We identified several upregulated regulatory wheat transcripts involved in −P response from top hits to Arabidopsis proteins using BLASTP. (Contig transcript searches were performed with BLASTX.) WRKY6 (RFL_Contig5159) and PHO1 (RFL_Contig2349) transcripts were upregulated in roots. In Arabidopsis, enhanced WRKY6 mutants are more sensitive to −P conditions, having lower Pi contents in shoots compared with wild-type seedlings . WRKY6 is involved in responses to –P by regulating PHOSPHATE1 (PHO1) expression . PHO1 plays a role in Pi translation from roots to shoots, aiding plant adaptation to –P . Salt and mannitol stress-inducible WRKY33 (tplb0001n04) and SKIP (tplb0006k10)[44, 45], and WRKY70 (Contig.7004.23) , which have pivotal roles in determining the balance between salicylic acid- and jasmonic acid-dependent defence pathways, were also upregulated in shoots. SWI3C (RFL_Contig4840), SWI3D (tplb0017g02), and GCN5-related N-acetyltransferase (Contig.1767.6) were upregulated in shoots. SWI/SNF (SWITCH/SUCROSE NONFERMENTING) chromatin-remodelling complexes mediate ATP-dependent alterations of DNA-histone contacts. Histone H2A.Z regulates the expression of several classes of phosphate starvation response genes . Although mechanisms of transcription rate modulation entailing chromatin structure alteration have not been fully elucidated under –P in Arabidopsis, SWI/SNF complexes and Gcn5 histone acetyltransferase are necessary for full induction of several phosphatase genes and PHO84 high-affinity phosphate transporter gene in yeast [48–52].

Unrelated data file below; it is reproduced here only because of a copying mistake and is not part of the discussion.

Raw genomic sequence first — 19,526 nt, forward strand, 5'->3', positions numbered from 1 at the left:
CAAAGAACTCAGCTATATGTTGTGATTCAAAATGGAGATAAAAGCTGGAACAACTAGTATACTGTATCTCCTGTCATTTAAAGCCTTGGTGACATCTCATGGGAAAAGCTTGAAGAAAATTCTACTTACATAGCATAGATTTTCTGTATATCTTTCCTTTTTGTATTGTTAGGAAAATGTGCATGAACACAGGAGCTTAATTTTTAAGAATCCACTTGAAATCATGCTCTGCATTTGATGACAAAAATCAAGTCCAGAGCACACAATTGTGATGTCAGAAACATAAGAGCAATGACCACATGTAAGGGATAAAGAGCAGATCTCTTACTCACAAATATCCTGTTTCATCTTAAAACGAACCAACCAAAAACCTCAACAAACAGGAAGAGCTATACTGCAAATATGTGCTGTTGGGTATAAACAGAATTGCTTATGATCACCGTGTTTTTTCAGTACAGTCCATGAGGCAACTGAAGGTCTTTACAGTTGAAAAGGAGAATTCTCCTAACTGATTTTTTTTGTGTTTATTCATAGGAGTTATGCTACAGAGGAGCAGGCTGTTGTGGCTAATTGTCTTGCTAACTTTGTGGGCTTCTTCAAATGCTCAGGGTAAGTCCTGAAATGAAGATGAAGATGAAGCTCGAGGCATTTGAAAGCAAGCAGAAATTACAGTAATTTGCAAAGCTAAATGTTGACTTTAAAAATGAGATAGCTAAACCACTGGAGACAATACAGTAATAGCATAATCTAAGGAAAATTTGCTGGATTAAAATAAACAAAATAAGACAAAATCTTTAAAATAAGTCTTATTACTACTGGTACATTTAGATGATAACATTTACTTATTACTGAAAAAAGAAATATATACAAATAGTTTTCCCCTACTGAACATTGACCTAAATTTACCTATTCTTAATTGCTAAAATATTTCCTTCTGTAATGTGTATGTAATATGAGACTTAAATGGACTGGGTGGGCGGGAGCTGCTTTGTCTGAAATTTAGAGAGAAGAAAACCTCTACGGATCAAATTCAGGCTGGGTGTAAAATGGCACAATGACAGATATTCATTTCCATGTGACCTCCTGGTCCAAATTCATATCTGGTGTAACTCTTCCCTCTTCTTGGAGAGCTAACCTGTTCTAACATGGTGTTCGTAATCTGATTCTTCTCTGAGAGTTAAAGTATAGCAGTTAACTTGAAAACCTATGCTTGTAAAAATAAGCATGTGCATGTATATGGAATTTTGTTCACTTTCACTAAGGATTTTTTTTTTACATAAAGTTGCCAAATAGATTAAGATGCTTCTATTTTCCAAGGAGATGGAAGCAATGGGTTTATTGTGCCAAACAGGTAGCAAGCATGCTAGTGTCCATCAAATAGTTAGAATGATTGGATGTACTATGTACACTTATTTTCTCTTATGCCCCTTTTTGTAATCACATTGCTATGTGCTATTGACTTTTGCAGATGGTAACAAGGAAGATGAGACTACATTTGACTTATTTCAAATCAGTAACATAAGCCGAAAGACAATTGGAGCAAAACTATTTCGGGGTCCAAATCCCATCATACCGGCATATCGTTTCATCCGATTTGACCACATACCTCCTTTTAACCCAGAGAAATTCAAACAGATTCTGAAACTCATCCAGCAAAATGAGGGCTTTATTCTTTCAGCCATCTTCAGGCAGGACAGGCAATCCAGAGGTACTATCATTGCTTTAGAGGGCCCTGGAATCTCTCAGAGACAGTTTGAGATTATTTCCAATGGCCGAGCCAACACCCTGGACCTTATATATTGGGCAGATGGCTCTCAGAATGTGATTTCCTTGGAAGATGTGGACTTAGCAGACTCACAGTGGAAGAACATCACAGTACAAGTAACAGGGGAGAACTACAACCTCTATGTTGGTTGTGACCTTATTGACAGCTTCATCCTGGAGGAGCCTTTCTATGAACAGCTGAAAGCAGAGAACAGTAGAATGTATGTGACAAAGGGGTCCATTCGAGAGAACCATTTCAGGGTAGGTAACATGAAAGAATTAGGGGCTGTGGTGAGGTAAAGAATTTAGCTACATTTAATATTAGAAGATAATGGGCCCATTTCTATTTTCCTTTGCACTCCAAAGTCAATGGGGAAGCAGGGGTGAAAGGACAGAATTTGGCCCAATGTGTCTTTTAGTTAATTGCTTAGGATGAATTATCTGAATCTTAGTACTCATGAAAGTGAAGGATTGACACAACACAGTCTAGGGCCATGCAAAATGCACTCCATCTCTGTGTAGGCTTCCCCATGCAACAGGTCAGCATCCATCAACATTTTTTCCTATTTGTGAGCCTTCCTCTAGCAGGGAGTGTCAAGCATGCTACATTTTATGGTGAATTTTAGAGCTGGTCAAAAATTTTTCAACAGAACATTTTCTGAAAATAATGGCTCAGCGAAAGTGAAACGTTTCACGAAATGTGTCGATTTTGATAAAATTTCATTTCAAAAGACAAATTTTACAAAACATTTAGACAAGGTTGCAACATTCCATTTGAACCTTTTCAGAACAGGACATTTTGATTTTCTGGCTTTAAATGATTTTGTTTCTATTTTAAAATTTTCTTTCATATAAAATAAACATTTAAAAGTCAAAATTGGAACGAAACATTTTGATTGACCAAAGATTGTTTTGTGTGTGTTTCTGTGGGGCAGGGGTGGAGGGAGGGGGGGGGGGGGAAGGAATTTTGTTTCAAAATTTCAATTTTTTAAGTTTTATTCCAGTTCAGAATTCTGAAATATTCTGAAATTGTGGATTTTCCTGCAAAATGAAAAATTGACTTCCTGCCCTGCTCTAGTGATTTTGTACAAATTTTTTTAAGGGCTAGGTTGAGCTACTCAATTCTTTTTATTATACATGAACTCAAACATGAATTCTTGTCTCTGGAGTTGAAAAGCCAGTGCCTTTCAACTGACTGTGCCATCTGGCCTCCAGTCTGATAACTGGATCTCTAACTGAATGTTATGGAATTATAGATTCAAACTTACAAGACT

Finally, we investigated downregulated wheat transcripts under –P and found that PsbQ-like 1 (RFL_Contig3541), PsbQ-like 2 (RFL_Contig550), PSBP-1 (tplb0004p24), PSBQ-1 (tplb0011f13), LHCB1.5 (tplb0016n06), LHCA6 (RFL_Contig363), LHCB3 (tplb0013f07), and Photosystem I reaction centre subunit N (tplb0007a14) were downregulated in shoots. These genes are involved in photosynthesis. In Brassica nigra leaf petiole suspension cells, the rate of photosynthesis and photosynthetic product partitioning were altered under –P . Glyceraldehyde-3-phosphate dehydrogenase (RFL_Contig1308) and sedoheptulose-1,7-bisphosphatase (SBPase) (tplb0007f04) were also downregulated in shoots under –P. These are key regulatory enzymes in CO2 reduction and the regeneration phase of the Calvin cycle for carbon fixation pathways, respectively. SBPase, which catalyses the dephosphorylation of sedoheptulose-1,7-bisphosphate into sedoheptulose-7-phosphate and Pi, is specific to the eukaryotic Calvin cycle and plays vital roles in regulating the pathways in the cycle  and improving photosynthetic capacity . Downregulation under –P of transcripts associated with photosynthesis and alteration of the balance of carbon metabolism are well documented in Arabidopsis.